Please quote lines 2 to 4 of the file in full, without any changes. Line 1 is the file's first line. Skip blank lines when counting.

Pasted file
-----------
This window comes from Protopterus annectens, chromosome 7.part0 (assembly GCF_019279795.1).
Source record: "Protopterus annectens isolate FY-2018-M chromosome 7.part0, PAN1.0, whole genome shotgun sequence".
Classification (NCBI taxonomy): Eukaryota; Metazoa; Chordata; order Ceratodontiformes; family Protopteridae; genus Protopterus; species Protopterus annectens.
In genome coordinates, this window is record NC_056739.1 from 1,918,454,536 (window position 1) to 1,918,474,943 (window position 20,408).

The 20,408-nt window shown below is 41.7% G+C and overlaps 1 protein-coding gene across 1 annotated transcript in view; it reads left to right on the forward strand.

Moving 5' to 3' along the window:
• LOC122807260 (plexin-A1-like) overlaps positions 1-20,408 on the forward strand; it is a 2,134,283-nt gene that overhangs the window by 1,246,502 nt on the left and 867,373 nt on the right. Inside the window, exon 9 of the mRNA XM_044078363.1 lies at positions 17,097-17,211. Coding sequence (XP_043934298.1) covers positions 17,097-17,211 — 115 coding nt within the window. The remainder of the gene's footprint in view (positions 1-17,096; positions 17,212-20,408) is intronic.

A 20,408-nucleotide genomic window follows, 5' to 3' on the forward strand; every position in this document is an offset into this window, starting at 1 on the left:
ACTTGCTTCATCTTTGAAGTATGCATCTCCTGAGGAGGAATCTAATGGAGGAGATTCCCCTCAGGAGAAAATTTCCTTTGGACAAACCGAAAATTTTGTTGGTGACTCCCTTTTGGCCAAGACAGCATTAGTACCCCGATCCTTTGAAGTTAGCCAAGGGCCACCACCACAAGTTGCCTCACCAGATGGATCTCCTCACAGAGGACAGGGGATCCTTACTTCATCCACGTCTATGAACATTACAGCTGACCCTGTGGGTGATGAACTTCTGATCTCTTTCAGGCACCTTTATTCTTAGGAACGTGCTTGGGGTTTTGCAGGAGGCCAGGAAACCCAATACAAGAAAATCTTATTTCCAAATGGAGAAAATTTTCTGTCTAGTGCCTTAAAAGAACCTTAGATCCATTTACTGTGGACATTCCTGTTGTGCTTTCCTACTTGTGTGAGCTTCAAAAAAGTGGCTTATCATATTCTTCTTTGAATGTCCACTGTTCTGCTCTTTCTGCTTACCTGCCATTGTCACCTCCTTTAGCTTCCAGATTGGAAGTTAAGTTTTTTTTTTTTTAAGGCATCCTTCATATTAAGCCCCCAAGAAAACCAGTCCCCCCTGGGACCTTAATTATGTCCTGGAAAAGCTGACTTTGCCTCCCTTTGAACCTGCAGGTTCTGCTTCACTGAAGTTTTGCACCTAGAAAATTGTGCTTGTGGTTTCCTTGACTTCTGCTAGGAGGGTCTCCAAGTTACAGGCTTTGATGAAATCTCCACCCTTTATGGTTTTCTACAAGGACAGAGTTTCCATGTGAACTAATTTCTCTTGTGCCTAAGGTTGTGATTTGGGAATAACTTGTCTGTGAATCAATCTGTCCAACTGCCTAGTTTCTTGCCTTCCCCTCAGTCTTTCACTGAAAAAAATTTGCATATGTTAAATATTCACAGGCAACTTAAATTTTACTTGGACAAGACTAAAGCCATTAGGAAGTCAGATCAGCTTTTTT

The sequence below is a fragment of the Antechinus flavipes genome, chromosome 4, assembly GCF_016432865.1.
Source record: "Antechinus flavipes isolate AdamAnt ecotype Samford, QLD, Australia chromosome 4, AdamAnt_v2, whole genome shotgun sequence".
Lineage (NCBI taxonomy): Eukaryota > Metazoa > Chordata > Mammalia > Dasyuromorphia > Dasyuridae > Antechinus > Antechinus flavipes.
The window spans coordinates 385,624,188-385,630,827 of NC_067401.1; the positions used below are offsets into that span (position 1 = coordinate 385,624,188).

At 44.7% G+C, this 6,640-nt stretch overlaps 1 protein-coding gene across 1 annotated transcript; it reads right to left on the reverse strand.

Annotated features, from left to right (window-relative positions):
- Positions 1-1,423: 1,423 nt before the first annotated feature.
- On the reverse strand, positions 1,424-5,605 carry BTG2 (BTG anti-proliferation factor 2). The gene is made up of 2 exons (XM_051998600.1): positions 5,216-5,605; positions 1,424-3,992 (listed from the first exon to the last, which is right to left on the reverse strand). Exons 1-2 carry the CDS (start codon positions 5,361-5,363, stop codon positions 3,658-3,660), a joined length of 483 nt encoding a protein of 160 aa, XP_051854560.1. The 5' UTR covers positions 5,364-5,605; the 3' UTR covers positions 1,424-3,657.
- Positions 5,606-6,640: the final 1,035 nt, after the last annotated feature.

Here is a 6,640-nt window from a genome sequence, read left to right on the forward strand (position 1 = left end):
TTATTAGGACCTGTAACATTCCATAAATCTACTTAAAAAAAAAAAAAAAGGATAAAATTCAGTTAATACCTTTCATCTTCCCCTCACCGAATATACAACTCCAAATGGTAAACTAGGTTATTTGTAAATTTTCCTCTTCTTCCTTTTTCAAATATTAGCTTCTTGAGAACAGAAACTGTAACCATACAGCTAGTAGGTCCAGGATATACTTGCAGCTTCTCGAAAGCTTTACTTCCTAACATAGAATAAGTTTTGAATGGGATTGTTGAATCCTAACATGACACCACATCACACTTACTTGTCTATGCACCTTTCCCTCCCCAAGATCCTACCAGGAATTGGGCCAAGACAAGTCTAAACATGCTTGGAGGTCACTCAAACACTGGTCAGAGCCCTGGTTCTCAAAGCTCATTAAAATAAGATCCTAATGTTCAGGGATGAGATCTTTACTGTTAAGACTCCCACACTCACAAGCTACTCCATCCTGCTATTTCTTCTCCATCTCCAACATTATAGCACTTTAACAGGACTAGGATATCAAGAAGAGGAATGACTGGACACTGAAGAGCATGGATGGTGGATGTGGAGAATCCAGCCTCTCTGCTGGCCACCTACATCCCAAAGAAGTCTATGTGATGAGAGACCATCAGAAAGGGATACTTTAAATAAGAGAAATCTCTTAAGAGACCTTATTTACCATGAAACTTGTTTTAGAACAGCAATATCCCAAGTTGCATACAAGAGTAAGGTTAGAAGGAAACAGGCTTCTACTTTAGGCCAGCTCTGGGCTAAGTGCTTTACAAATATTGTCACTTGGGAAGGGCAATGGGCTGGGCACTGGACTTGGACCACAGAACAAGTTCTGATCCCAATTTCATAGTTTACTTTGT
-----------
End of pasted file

Source record: "Protopterus annectens isolate FY-2018-M chromosome 7.part0, PAN1.0, whole genome shotgun sequence".
Classification (NCBI taxonomy): Eukaryota; Metazoa; Chordata; order Ceratodontiformes; family Protopteridae; genus Protopterus; species Protopterus annectens.
In genome coordinates, this window is record NC_056739.1 from 1,918,454,536 (window position 1) to 1,918,474,943 (window position 20,408).